After Camp David, What?

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Yasser Arafat

The Spin Cycle: Clinton may tag him the party pooper, but his star has seldom been brighter among Palestinians and in the Arab world. But once he stops basking in the jubilation over his refusal to give up Jerusalem, he'll be left with a king-size political hangover — how to create a Palestinian state without Israeli consent.

The Problem: Arafat has vowed to unilaterally declare a Palestinian state if no agreement is reached by September 13. But the Israelis would retaliate by annexing West Bank land, and being the weaker party, the Palestinians are unlikely to win the ensuing confrontation. And the territory he currently controls is hardly a viable state, even less so without access to Israel's economy. Many of those cheering Arafat's performance at Camp David will also be pushing for, and even provoking, a return to the path of confrontation with Israel, which could make it harder for Arafat to strike the deal he still needs even more than the Israelis do.

The Options: Renewed pressure from both Israel and the U.S. will prompt Arafat to shore up his diplomatic support among pro-Western Arab regimes who backed him on Jerusalem. Expect some sort of Arab mini-summit designed to present a united front of Egypt, Jordan, Saudi Arabia, the Gulf States and even, possibly, Syria. But that won't get him his state. The temptation may arise, a few months from now, to stir up the Palestinian street to press his claim to statehood. Ultimately, though, Arafat has to find his way back to the negotiating table.

Ehud Barak

The Spin Cycle: Oy. His government almost collapsed even before the talks, and now even some of his remaining allies are condemning the concessions he offered at Camp David. Of course, this is a familiar problem to Israeli leaders who make peace with Arabs, but Barak returned home empty-handed despite having shown his cards.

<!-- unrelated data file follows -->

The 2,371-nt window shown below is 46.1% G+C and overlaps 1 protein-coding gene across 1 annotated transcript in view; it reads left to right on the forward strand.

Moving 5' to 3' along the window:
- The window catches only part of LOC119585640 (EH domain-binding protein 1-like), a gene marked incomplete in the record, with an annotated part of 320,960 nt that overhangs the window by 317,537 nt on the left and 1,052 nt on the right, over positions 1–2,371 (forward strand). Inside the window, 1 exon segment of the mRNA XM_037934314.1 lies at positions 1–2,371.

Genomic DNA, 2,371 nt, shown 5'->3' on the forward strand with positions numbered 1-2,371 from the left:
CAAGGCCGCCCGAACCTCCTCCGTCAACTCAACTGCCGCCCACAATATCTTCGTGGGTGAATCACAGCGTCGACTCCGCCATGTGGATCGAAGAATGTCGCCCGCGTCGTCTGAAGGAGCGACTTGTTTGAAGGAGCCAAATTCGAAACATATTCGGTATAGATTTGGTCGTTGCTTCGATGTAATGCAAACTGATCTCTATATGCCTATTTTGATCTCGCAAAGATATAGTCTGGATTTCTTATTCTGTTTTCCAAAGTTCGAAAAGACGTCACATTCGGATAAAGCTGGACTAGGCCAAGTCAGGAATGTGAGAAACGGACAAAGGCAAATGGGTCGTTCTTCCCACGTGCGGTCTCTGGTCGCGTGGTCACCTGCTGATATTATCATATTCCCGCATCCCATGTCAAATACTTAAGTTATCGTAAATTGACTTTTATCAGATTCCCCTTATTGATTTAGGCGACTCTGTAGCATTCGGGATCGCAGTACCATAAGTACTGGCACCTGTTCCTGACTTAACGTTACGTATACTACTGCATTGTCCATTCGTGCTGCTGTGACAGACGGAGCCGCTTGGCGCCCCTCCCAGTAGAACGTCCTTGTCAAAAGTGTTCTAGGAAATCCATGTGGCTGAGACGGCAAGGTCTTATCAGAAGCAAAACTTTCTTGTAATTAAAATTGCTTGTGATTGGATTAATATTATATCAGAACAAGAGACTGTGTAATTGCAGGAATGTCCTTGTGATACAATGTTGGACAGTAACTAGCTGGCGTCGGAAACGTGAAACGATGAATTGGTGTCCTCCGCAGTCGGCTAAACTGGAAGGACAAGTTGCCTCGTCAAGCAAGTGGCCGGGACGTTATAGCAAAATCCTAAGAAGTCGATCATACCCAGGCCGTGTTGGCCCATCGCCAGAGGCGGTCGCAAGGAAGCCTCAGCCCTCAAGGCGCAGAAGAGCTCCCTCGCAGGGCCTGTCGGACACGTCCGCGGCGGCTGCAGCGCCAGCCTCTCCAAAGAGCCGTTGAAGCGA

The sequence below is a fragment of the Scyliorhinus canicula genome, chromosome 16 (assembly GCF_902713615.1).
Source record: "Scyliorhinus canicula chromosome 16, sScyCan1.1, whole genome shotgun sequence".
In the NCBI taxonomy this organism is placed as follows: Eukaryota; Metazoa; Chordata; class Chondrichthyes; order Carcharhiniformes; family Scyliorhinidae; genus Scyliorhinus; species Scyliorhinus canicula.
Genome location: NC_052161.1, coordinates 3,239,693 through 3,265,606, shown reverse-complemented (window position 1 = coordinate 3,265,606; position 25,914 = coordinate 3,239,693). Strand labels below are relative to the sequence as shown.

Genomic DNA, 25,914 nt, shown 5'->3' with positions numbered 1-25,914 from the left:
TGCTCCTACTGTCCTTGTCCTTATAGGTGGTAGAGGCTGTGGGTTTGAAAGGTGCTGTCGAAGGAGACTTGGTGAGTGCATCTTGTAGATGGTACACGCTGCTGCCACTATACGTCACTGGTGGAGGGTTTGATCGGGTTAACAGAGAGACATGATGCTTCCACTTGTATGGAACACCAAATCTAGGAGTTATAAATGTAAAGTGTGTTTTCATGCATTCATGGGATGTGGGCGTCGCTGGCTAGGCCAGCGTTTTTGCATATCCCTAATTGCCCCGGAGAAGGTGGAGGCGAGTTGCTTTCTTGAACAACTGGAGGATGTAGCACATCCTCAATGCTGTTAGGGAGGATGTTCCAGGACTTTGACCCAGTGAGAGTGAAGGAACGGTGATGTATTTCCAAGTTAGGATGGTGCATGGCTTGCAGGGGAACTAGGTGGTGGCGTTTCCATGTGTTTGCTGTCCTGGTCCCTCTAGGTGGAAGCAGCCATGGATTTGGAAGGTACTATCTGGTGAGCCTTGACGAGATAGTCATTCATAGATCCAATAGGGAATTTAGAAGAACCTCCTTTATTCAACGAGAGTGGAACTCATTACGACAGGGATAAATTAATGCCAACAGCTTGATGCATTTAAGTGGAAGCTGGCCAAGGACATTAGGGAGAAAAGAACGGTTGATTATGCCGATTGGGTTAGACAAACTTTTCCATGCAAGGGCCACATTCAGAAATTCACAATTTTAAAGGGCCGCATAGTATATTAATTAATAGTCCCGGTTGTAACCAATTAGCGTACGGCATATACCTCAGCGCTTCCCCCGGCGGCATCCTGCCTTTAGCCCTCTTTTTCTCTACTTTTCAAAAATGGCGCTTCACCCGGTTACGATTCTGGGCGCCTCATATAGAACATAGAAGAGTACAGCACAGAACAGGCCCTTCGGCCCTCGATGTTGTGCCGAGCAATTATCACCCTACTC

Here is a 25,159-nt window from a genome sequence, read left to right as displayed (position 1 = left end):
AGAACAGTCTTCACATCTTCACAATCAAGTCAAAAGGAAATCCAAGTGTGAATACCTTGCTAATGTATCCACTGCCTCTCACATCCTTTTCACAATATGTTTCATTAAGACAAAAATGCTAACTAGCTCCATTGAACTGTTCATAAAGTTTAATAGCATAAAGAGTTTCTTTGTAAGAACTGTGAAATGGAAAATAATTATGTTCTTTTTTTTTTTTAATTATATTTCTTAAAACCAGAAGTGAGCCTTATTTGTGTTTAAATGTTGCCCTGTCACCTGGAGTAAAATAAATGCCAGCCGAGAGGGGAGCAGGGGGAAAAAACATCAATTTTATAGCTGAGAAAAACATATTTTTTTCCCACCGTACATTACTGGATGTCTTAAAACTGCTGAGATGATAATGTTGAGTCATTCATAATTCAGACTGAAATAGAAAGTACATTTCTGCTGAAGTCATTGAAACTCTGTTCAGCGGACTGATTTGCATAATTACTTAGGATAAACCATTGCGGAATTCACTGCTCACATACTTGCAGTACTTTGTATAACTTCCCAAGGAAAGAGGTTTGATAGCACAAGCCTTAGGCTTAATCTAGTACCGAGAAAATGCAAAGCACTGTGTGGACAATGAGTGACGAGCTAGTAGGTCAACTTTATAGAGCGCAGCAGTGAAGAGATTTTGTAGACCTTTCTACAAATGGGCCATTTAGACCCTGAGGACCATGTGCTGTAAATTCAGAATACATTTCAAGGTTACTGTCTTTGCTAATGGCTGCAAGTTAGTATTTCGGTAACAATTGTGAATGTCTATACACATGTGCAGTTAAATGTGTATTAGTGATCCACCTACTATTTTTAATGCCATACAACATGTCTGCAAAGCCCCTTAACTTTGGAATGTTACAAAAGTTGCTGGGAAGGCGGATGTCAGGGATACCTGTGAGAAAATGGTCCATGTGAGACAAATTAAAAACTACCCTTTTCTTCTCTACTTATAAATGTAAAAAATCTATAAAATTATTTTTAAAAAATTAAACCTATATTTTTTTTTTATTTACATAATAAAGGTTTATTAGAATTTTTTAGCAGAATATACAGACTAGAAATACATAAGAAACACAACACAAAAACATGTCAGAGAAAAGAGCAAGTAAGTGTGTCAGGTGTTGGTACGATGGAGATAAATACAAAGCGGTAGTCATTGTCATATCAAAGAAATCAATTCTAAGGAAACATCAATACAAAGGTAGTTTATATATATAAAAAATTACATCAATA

The Problem: His battle for political survival will be made more difficult by the fact that almost two thirds of Israelis believe he offered too much at Camp David. With the Palestinians vowing to declare a state, he's going to be forced to act tough, although his more immediate confrontation will be with his domestic political foes.

The Options: Barak is likely to get tough on Arafat, slowing down troop redeployments and prisoner releases in a bid to put the squeeze on the Palestinian leader. But his domestic political crisis leaves him to consider whether to try and rebuild his own coalition, rule as a minority government with the support of Israeli-Arab legislators, or accept a national unity government with the opposition. None of the above bodes well for peace, and Barak will face a mounting clamor for an early election. That may not augur well for his own political future.

Bill Clinton

The Spin Cycle: The talks made historic progress, but Arafat's intransigence prevented a deal.

The Problem: Neither side is politically or psychologically able to make the concessions necessary to create an agreement, and Washington may have underestimated the weight of moderate Arab opinion behind Arafat's demand for sovereignty over East Jerusalem. That leaves little for Clinton to do that hasn't already been tried. In other words, a final peace may now be impossible on his watch.

The Options: Sending Dennis Ross or Madeleine Albright back to the region to finesse the fine print won't help much now. Clinton is more likely to put the squeeze on Arafat — by scheduling no further talks, the U.S. is sending the message that the Palestinians are on their own, and that'll worry Arafat, since Washington's involvement had been his best hope. Having accepted defeat, Clinton may be tempted now to cut his losses and leave the problem to his successor.'s Verdict

You don't make predictions on the Middle East. But a peace deal by the end of this year would certainly surprise everyone. Expect new conflicts and continued talks resulting in interim agreements to keep a lid on those conflicts. Israeli domestic politics is likely to tilt rightward, while the ailing, aging Arafat finds himself facing renewed pressure against compromise. All three parties will inevitably find their way back to the negotiating table at some point in the future, although by that time it's quite possible that all three of the principal characters will have changed.